Texas Tech’s program turnaround has been almost unprecedented. A third year coach has taken a team that just four years ago was scraping for mediocrity all the way to the Final Four. The team’s star player is a sophomore who was a lightly recruited three star recruit just two years ago.

The coach is Chris Beard, and that sophomore star is Jarrett Culver, and if you don’t know them yet, you’re bound to soon. Beard has already been named Associated Press Coach of the Year, and more awards are expected to follow. Culver was named a Second Team All-American by the Associated Press, and he is expected to be a top ten selection in this coming NBA Draft. Texas Tech has gotten hottest at the right time, not having any games that came right down to the final buzzer in this tournament, the only team remaining with no such game.

Texas Tech has been able to make it this far primarily behind their defense. Their defense is ranked the best in the entire nation, as they allow only 84.1 points per 100 possessions, the lowest mark for any team since 2002.

With defense being a key for the remaining teams in the tournament, Michigan State will have its hands full with the Red Raiders on that side of the ball. Therefore, the key for Michigan State to win the game will also be on the defensive end. Michigan State isn’t quite at Texas Tech’s caliber of defense, but they’re still ranked 9th in the nation.

Offensively, they’re ranked 5th, and they have more tools to score with than Texas Tech. The Spartans are led by Cassius Winston, the junior point guard who was recently named a First Team All-American by the Associated Press. Contributing also on offense is senior Kenny Goins and sophomore Xavier Tillman, the latter of which had the daunting task of matching up with Associated Press College Basketball Player of the Year Zion Williamson and came out on top scoring 19 points.

Coaching wise, Michigan State sports a coach who is also considered one of the best in all of college basketball in Tom Izzo. Izzo’s veteran experience in these coaching situations will also help, with this being his 8th (!!!) Final Four.

Also not to be overlooked is Michigan State’s schedule. This year, they have a record of 30-6 while sporting the second hardest schedule in basketball. The team is tough and gritty, and should match Texas Tech’s physicality pound for pound. Expect a close game, where ultimately Cassius Winston comes up with some late free throws to clinch the Spartans spot in the championship.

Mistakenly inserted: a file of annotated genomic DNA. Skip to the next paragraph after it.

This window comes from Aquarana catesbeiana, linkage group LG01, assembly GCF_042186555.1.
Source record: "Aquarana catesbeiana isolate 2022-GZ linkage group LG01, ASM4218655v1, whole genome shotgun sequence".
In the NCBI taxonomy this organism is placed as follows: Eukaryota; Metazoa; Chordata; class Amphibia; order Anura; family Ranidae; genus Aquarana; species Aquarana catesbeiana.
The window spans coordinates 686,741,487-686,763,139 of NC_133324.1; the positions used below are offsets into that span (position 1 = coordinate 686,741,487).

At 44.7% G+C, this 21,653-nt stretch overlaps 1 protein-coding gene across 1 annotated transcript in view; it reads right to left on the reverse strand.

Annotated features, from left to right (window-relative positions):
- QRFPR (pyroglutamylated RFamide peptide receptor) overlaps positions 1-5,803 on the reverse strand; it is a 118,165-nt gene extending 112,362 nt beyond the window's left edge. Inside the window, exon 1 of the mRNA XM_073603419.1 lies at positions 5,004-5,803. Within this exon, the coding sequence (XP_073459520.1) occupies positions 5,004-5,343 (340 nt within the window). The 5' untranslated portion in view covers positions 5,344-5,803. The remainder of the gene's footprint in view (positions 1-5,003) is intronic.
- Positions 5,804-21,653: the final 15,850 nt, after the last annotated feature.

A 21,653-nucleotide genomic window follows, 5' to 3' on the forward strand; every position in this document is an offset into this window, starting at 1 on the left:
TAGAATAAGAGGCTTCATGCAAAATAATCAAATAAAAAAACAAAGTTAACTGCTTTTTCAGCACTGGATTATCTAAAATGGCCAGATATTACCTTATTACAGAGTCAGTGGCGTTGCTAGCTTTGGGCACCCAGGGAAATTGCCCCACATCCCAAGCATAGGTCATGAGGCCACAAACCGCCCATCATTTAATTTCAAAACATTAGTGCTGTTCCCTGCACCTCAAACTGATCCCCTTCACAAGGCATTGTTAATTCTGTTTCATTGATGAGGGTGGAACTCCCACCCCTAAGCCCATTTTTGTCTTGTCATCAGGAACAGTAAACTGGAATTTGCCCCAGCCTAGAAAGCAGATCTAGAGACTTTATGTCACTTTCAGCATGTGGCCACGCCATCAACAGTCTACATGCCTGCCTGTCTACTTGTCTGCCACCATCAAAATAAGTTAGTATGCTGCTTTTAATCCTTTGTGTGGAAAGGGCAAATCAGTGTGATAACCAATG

No 2. Michigan State over No. 1 Virginia

Michigan State coach Tom Izzo said it after the Spartan’s upset win over Duke: “To be the best you’ve got to beat the best.”

Izzo conquered past demons against the Blue Devils in the Elite Eight, as he entered the game only 1-11 against Duke in his illustrious coaching career. It is clear just how important that win against the presumed best team in college basketball was. The Spartans will enter the championship game with even more momentum after beating a very good Texas Tech team, and they will ride that home to a National Championship win.

Virginia and Michigan State is the National Championship game we deserved. Two evenly matched, overall balanced teams with their fair share of star players and big moments in this tournament alone. Even the coaches are big names, with Tom Izzo competing against Virginia coach Tony Bennett, who has been with the team since 2009 and sports a 252-89 record with the program. Ultimately, experience will thrive, and few current coaches have more than Izzo.

Expect Cassis Winston to shine for Michigan State, ultimately winning Final Four Most Outstanding Player, with Xavier Tillman coming through late once Virginia puts their focus all on Winston. Virginia will keep it close until the end, with Michigan State pulling away late.

In a year in which Izzo has been criticized for being too aggressive and confrontational to his players after an incident went viral just weeks ago, the hardened Michigan State team will prevail for their coach who they have defended vehemently since the situation occurred. And Izzo, joined by all of his players, will stand on the podium come Monday night, hoisting the third title in school history.